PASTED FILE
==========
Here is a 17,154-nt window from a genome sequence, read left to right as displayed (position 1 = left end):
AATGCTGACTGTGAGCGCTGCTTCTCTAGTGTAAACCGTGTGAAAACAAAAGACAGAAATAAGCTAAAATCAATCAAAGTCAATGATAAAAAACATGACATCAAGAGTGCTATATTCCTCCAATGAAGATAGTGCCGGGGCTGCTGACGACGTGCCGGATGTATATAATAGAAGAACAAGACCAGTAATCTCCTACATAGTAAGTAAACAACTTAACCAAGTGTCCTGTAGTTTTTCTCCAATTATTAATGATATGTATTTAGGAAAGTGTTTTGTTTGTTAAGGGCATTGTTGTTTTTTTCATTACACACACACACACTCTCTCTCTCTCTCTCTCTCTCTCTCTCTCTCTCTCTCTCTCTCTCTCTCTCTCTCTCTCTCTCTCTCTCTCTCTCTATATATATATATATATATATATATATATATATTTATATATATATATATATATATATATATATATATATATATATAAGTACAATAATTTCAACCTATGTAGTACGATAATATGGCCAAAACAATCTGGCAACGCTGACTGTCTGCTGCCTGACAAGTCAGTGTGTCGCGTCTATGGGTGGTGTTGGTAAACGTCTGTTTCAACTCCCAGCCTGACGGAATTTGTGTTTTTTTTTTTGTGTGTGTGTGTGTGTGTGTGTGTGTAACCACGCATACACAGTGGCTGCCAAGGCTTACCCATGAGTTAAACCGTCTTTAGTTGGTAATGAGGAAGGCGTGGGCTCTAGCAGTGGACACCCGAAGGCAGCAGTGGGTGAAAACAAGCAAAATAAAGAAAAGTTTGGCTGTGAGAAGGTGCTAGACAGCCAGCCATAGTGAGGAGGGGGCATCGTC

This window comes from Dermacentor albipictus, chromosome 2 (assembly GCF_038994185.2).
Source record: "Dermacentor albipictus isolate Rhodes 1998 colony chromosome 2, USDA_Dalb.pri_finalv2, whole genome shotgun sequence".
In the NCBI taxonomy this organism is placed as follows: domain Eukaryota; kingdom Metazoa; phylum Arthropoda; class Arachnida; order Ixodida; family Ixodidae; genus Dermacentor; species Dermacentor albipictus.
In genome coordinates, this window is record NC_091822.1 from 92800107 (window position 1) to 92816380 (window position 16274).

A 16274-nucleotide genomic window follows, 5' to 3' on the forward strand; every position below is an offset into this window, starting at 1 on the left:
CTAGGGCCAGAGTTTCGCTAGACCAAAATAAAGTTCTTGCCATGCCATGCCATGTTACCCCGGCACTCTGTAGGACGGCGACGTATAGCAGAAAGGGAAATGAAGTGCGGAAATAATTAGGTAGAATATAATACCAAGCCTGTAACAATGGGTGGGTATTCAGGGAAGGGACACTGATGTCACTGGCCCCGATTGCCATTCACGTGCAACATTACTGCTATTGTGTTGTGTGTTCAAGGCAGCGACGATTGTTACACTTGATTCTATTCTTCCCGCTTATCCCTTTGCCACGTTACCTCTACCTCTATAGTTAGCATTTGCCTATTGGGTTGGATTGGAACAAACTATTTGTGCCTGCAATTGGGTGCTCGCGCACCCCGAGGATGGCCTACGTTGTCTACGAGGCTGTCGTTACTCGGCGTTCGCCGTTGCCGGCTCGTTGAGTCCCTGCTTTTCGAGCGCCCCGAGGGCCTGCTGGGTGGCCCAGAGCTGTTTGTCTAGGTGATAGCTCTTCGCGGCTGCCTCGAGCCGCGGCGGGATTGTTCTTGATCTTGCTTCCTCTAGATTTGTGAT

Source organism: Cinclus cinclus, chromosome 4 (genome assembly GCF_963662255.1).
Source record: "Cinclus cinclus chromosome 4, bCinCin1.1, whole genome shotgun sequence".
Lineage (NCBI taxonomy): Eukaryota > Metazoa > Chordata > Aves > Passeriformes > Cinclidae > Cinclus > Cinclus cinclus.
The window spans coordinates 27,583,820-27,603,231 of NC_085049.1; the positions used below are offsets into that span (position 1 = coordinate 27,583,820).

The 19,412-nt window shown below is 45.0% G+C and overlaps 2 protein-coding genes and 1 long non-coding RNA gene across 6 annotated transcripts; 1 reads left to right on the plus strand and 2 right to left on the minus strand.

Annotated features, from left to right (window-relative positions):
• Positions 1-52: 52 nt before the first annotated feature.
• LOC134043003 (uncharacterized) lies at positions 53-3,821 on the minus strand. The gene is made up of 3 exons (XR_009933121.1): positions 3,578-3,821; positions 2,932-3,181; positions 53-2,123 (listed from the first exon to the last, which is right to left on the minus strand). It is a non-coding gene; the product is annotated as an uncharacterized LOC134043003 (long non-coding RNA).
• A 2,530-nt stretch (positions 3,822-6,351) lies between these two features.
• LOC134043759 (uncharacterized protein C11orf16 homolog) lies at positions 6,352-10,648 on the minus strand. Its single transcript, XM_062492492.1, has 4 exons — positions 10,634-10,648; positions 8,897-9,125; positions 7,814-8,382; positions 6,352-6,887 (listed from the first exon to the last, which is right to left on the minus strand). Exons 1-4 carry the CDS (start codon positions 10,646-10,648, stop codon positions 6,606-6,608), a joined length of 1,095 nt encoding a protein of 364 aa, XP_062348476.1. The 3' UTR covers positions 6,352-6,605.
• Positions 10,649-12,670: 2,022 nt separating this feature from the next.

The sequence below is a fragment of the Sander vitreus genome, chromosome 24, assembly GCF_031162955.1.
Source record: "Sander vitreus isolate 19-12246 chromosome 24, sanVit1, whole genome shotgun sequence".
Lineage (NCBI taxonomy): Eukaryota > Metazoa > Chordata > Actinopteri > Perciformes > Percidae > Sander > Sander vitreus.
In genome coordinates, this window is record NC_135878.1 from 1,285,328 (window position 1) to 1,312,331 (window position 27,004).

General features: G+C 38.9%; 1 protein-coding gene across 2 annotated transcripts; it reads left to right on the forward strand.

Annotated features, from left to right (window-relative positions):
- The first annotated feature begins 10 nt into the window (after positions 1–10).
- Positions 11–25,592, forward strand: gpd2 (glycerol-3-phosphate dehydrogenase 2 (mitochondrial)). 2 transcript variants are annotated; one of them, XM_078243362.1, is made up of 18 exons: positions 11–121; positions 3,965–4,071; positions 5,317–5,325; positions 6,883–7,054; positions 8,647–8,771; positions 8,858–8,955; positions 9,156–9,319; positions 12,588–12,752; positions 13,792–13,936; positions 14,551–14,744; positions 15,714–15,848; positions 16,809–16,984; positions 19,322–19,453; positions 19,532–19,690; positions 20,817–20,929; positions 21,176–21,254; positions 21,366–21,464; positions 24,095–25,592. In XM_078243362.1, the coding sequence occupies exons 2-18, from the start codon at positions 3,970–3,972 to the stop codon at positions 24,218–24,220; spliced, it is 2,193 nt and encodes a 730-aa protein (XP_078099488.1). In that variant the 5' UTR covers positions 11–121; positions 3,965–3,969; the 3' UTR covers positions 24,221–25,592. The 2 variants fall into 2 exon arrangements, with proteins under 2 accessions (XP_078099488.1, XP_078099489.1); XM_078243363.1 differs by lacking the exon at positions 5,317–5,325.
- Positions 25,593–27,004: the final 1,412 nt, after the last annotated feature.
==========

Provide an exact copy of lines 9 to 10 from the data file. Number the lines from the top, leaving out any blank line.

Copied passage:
Source organism: Cinclus cinclus, chromosome 4 (genome assembly GCF_963662255.1).
Source record: "Cinclus cinclus chromosome 4, bCinCin1.1, whole genome shotgun sequence".